The United States is in the midst of a massive opioid epidemic, and states like Florida are among the worst hit. In a bid to contain the heroin and opioid epidemic in the state, Florida Governor Rick Scott announced a detailed plan on Sept. 26, 2017, which includes a major legislation and an investment of more than $50 million. Details of the proposed legislation include:
The proposed investment of $50 million, allocated as part of the governor’s 2018-19 recommended budget, will include:
Elucidating the measures suggested, Scott said, “As I travel the state, I have met many families who are dealing with the heartache of drug addiction. Growing up, my own family dealt with the struggle of substance abuse and I know firsthand how this painful issue causes families to worry and pray for help and healing. As states across the country continue to fight this national epidemic, we must make sure Florida is doing our part to help vulnerable individuals and keep our families safe.”
The governor’s recommendations have been applauded as an advanced measure toward curbing the opioid menace that haunts almost every family in the state. However, patients suffering from acute and prolonged pain are apprehensive that the measures could complicate the process to receive their medicines. State leaders, however, have reassured that they are trying to limit the effects of the measures on those seeking treatment for pain.
The proposals come in the aftermath of Scott officially declaring the opioid epidemic as a public health emergency in May 2017. According to media reports, someone in Southern Florida suffers an overdose of heroin, fentanyl – a lethal synthetic opioid – or a powerful pain reliever every two hours. The shocking data reflects the pervasiveness of the drug abuse problem in the state.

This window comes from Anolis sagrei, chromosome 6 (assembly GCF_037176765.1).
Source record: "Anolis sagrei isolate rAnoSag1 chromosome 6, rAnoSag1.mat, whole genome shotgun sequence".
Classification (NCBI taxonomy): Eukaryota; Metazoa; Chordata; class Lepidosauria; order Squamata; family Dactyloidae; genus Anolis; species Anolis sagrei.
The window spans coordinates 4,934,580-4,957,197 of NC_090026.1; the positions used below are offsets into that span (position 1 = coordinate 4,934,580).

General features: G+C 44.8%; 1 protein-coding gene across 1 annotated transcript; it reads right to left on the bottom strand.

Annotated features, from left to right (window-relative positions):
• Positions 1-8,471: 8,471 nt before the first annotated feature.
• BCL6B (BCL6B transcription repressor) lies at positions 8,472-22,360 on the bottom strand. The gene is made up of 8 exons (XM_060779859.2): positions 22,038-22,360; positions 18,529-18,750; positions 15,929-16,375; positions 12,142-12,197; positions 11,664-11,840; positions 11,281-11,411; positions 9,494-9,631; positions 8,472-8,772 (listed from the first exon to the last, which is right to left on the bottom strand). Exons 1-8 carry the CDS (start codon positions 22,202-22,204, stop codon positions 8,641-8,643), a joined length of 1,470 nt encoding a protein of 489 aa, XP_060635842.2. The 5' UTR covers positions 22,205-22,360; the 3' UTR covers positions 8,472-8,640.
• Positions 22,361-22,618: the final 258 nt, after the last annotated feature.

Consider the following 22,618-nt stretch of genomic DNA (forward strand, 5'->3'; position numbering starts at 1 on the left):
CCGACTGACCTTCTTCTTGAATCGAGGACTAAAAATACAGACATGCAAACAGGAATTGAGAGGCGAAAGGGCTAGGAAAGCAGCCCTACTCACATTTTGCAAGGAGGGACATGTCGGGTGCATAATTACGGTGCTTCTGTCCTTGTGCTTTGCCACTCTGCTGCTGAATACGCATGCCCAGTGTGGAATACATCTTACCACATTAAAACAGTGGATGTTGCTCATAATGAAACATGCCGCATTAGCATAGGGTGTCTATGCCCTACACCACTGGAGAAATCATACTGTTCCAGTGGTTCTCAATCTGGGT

Road to recovery
A large number of communities have been affected by the opioid and heroin plague. While opioid overdoses have killed many, government officials are still trying to figure out the most effective and absolute measure that can free Americans of the shackles of addiction to painkillers and heroin, an easily available alternative drug that is cheaper. According to the National Institute on Drug Abuse (NIDA), about 52 million people over the age of 12 in the U.S. use prescription drugs for non-medical reasons in their lifetime in a given year. The Centers for Disease Control and Prevention (CDC) reports that about 25 percent people who take prescription opioids long-term for non-cancer pain in primary care settings grapple with addiction.
Notably, opioid addiction can be treated with timely medical intervention. Sovereign Health of Florida offers state-of-the-art facilities for treatment of dependence on opioid and dangerous drugs like heroin. Using scientific and evidence-based methodologies, trained and compassionate staff at our heroin addiction treatment centers provide help to patients seeking relief. For more information on our holistic opioid treatment centers, call our 24/7 helpline number. You can even chat online with one of our representatives for further assistance.